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Pfizer, NIPTE, and Duquesne University Project to Improve Bioreactor Monitoring with Timegated® Raman

Duquesne University, Pfizer Inc., and National Institute for Pharmaceutical Technology and Education (NIPTE) have launched a research project called Time-gated Raman Spectroscopy to Improve Chemical Sensitivity for In-situ Bioreactor Monitoring.

Duquesne University's Associate Professor and Dean Dr. Carl Anderson and his team.Dr. Carl Anderson, the project leader, and his research team at Duquesne University (with Dr. Anderson on the right) are conducting the Time-gated Raman Spectroscopy project to enhance chemical sensitivity for in-situ bioreactor monitoring.

Timegated® Raman spectrometer PicoRaman M3 was delivered to Duquesne University with the support of Timegate Instruments' U.S. distributor McCrone Microscopes & Accessories who had enabled the collaboration. The 18-month project started in Pittsburgh, USA, and is funded by National Institute for Innovation in Manufacturing Biopharmaceuticals (NIIMBL).

Associate Professor of Pharmaceutical Sciences and Associate Dean in Research and Graduate Programs, Dr. Carl Anderson, is leading the project and explains the background and use of Raman spectroscopy as it has become a relatively mature technology in the pharmaceutical field and biomanufacturing.

– Specifically, for upstream bioprocessing or fermentation processes it's been proven very valuable to monitor cellular metabolites as well as cellular nutrients. However, the use of Raman spectroscopy has been limited by factors in the culture that cause excessive interference and one of the biggest interferences is fluorescence emission. This project is about applying time-gated Raman spectroscopy as a way of removing fluorescence from the measurements, Dr. Anderson reasons.

– By having a better limit of detection of both cellular metabolites as well as nutrients in the media, the current chemical state of a bioprocess can be more accurately understood. Therefore, we can control it much more effectively, he continues.

Duquesne University's Associate Professor and Dean Dr. Carl Anderson and his team using time-gated Raman.Dr. Carl Anderson and his team members are utilizing the PicoRaman M3 spectrometer with the ProbePro Mini add-on in their research efforts.


Benefits of Time-gated Raman in Process Industries

Including in the
NIIMBL grant, this is one of the projects selected to best align with key areas of focus identified by the NIIMBL and address the industrial needs.

– We are advancing the industrial application of technology by raising the biomanufacturing readiness level with time-gated Raman spectroscopy. This means that we're going to make it more ready for any company to buy a system and apply it to their process lines. We're going to do the foundational science that allows easy application of this technology to industrial processes. I'm very grateful to NIIMBL as an organization and the University of Delaware for supporting this kind of research, Dr. Anderson explains.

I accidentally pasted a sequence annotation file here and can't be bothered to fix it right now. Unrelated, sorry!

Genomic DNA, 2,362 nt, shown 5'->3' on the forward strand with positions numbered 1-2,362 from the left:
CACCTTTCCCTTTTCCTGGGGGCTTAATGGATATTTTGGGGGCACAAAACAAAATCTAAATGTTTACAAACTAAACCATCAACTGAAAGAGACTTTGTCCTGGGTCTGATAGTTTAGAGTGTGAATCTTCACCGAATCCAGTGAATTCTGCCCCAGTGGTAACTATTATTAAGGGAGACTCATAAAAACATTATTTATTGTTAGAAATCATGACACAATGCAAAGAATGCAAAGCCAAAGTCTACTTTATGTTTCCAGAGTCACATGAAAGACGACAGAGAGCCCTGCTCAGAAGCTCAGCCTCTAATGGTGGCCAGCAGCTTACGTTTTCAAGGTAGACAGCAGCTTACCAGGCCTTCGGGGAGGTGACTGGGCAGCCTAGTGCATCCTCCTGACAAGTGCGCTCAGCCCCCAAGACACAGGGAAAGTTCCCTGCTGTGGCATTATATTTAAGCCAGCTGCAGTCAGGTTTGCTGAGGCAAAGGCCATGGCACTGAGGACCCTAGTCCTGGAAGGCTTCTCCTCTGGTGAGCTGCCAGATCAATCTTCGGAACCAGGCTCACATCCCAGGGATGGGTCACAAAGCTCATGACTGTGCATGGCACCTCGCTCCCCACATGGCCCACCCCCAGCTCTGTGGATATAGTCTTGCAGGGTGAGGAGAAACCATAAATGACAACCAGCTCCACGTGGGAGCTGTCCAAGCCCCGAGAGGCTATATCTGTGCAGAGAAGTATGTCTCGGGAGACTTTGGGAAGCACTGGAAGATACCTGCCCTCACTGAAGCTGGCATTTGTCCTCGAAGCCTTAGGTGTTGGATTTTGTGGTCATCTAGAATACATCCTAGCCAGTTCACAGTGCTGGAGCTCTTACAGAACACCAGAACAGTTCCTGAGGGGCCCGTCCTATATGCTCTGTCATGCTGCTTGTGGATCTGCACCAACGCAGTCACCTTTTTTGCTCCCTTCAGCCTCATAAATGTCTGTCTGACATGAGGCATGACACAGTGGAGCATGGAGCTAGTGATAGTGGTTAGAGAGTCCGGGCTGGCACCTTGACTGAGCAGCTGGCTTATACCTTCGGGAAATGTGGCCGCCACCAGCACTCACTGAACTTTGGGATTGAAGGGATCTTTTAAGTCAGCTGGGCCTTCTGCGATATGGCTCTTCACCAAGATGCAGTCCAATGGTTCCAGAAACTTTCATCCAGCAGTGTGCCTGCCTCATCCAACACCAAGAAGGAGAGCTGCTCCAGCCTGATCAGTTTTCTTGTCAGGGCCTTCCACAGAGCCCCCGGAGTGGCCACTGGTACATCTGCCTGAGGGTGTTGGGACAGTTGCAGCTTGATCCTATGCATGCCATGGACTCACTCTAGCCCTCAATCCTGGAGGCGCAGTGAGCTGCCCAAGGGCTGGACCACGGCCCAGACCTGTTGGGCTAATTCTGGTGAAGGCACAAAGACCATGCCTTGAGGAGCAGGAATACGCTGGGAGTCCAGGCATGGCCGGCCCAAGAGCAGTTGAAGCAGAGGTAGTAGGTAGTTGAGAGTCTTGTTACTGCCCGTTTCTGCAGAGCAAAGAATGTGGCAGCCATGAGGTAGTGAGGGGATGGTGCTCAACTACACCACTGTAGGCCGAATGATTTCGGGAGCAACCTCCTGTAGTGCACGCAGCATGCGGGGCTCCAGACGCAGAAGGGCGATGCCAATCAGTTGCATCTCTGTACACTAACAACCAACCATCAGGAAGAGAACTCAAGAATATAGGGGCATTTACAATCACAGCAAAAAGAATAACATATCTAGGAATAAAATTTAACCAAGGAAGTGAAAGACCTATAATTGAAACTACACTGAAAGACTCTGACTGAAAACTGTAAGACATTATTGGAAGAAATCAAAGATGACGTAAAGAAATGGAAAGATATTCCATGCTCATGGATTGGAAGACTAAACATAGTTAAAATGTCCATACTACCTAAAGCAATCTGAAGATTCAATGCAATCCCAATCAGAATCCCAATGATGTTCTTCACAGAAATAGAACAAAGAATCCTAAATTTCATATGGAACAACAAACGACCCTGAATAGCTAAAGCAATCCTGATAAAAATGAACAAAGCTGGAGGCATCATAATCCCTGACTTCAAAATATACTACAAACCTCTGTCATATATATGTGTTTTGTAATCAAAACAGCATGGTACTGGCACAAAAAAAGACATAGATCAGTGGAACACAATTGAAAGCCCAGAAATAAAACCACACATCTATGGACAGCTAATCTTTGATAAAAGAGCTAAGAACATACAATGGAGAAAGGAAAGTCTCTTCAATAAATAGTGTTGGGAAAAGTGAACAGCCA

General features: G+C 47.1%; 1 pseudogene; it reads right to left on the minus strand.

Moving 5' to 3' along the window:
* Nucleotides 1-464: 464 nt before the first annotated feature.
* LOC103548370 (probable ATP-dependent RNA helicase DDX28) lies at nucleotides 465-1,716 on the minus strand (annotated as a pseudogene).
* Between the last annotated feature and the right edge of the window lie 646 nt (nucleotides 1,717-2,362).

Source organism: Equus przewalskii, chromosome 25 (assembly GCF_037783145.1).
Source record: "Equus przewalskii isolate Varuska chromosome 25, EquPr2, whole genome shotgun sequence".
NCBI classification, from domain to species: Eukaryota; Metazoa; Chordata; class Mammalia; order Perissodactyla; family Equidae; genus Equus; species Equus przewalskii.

As a participant in the project, Pfizer Inc. will be providing the industrial company’s point of view.

Applying the funding for particularly time-gated Raman spectroscopy was an easy decision for the project team.

– There's no technology like this out there commercially available. Timegate has boxes ready to ship to do the spectroscopy which was key for this project. Even though time-gated Raman spectroscopy has been around for a while, it's only been available in very highly specialized labs where the equipment has not been available to us for routine application. Also, the technology itself is absolutely critical, the ability to monitor and make Raman measurements while minimizing fluorescence appearance, Anderson describes.


Revolutionary Influence on Pharmaceuticals and Biomanufacturing

The research team has a strong trust in the groundbreaking impact of the results and the time-gated Raman technology. The scientists are determined to show the upgrade it provides to the pharmaceutical industry and biomanufacturing.

– We're excited about bringing this technology to the pharmaceutical industry and that it will solve some industrially relevant problems. We're enthusiastic about the idea that we will be doing some science that will be able to provide better bioproducts manufactured less expensively that will ultimately benefit patients, Anderson states.

Dr. Anderson is extremely pleased to be able to advance the processes in the biopharmaceutical industry.

– I have spent my career developing analytical tools for the pharmaceutical industry and biomanufacturing and now, I'm very excited to contribute to this revolutionary step by using time-gated Raman spectroscopy in bioprocessing. This will change the ways bioprocesses are monitored in the biopharma arena.


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